NDSU Researches Hurricane Matthew

As Hurricane Matthew departs from the southeast states of America, North Dakota State researchers are looking into people’s decisions against evacuation.

NDSU, in conjunction with Purdue University and Virginia Tech, is studying the “decision-making process by authorities and families” alike, as to whether evacuation is necessary, NDSU reported.

“The aim of the four-year study is to learn how and why residents choose to evacuate. The researchers will examine the variables that enter into a difficult decision that have life or death consequences,” the Forum reported.

NDSU reported “more than 11 million people are in harm’s way, and many of them have difficult decision to make” as to whether they are staying or evacuating.

The colleges will conduct a survey with operation meteorologists and will also conduct a hurricane simulation on the internet afterwards.

“The total effort is funded through a four-year $2.475 million National Science Foundation Hazards Science, Engineering and Education for Sustainability, known as SEES, grant to study the role of uncertainty in hurricane evacuation decision-making” NDSU reported.

Hurricane Matthew will be the first major hurricane to hit the U.S. since 2005.  NDSU reported “back in 2005, Twitter didn’t exist and Facebook was just getting started.” The NDSU team is studying how social media and networks are being used to provide information about the path of the storm.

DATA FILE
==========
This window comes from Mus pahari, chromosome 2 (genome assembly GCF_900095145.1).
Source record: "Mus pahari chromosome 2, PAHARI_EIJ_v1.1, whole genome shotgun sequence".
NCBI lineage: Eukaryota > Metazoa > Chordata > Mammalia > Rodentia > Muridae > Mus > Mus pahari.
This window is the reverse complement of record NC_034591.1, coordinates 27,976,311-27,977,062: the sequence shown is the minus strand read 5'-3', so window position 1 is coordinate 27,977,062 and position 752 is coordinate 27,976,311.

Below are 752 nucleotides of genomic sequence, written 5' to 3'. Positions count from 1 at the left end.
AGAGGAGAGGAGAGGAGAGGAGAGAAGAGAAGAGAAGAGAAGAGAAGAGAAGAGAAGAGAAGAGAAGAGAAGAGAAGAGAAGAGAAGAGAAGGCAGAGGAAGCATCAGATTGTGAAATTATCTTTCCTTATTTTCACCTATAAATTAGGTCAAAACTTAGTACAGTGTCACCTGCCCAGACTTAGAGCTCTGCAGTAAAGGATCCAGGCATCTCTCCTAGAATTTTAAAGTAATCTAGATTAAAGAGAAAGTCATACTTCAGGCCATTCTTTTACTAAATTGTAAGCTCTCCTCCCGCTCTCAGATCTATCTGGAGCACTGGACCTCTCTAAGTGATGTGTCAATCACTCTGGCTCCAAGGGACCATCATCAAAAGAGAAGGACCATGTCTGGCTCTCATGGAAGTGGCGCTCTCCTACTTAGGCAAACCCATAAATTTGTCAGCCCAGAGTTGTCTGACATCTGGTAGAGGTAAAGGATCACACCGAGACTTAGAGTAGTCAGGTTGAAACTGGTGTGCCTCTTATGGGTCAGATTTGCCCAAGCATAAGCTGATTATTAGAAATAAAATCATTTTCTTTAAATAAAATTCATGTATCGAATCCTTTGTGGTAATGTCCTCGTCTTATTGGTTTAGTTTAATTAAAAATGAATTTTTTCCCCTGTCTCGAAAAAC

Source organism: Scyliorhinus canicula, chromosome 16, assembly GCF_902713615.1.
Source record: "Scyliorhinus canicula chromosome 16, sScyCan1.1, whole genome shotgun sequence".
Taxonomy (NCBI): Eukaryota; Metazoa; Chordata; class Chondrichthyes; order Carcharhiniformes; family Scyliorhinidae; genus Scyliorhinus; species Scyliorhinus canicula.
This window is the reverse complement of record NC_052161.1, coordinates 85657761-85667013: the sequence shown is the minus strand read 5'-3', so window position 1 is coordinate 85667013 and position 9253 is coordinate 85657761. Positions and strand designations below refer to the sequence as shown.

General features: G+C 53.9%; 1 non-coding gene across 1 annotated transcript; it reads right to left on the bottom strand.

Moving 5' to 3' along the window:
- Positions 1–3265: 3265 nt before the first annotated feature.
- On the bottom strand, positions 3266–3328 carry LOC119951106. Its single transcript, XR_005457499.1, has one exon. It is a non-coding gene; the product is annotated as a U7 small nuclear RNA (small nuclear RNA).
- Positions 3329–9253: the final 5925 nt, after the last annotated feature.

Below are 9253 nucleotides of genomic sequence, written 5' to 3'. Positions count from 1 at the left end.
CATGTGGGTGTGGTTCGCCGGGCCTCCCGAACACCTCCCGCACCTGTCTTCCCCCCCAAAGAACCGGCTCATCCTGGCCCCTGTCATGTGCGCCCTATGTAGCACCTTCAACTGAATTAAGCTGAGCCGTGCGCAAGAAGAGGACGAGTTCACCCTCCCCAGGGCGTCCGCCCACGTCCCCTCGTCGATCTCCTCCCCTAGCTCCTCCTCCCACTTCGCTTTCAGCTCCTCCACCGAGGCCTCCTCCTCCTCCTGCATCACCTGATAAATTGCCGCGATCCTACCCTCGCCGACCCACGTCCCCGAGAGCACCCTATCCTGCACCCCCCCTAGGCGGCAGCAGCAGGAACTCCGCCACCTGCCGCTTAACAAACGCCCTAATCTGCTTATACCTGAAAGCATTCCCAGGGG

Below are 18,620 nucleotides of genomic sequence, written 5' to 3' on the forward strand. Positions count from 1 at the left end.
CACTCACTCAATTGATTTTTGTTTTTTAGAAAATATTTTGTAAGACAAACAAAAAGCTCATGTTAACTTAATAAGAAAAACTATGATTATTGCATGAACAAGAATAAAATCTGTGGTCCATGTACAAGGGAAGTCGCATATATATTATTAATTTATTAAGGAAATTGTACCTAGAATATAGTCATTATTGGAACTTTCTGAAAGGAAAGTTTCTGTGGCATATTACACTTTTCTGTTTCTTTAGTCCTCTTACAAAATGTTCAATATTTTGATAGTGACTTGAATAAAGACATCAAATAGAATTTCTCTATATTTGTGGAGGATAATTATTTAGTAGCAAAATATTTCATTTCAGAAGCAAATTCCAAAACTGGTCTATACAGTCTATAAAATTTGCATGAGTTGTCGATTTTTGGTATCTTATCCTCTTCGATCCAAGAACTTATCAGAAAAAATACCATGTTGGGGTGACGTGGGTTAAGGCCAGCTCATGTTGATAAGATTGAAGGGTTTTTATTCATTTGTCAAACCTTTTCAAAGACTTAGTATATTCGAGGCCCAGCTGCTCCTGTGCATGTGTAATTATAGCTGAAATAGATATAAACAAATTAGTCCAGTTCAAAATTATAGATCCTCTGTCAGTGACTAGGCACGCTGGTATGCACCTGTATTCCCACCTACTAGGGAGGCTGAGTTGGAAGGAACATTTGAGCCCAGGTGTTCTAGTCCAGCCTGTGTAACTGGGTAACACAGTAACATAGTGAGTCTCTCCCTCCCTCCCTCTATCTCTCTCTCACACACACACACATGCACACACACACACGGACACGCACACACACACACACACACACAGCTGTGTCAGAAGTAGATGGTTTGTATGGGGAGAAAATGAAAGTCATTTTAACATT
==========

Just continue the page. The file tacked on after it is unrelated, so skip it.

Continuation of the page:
WDAY reported “there are some implications for us as well, just generally speaking about people’s behavior in front of a major emergency events.” The hope is the findings could assist in other evacuation situations and not just hurricanes.

Daniel J. Klenow, professor of emergency management and senior personnel on the grant, “will conduct telephone interviews with emergency management personnel in the coastal jurisdictions to learn the decision-making processes prior to, during and after hurricane evacuations,” NDSU reported.

Amanda Savitt, graduate research assistant, “will send out a post-hurricane mail survey to about 5,000 affected households to discover how they made decisions and what factors were in play,” NDSU reported. The survey will collect data on family decisions about evacuating and how social networks influenced their decisions on the logistics of evacuation including when to leave, where to go, how to get there and which route they would take.

Public officials will also be interviewed to learn how evacuation orders were made.

Last November was the start of the research project. With no hurricanes reaching the U.S last year, Hurricane Matthew will provide the first research opportunity for the team.

Hurricane Matthew has been classified as a category four storm, with winds up to 155 miles per hour. At least 33 are dead and flooding is a continued threat. When Hurricane Matthew hit the U.S. it was a category four and the further it moved up the east coast the more it lost momentum and was downgraded to a category one storm when it left.

“Some places in Florida were asked to evacuate, while others didn’t have much of a choice, it was mandatory,” WDAY reported.

NDSU is the only college to offer emergency management doctoral degrees in the U.S.

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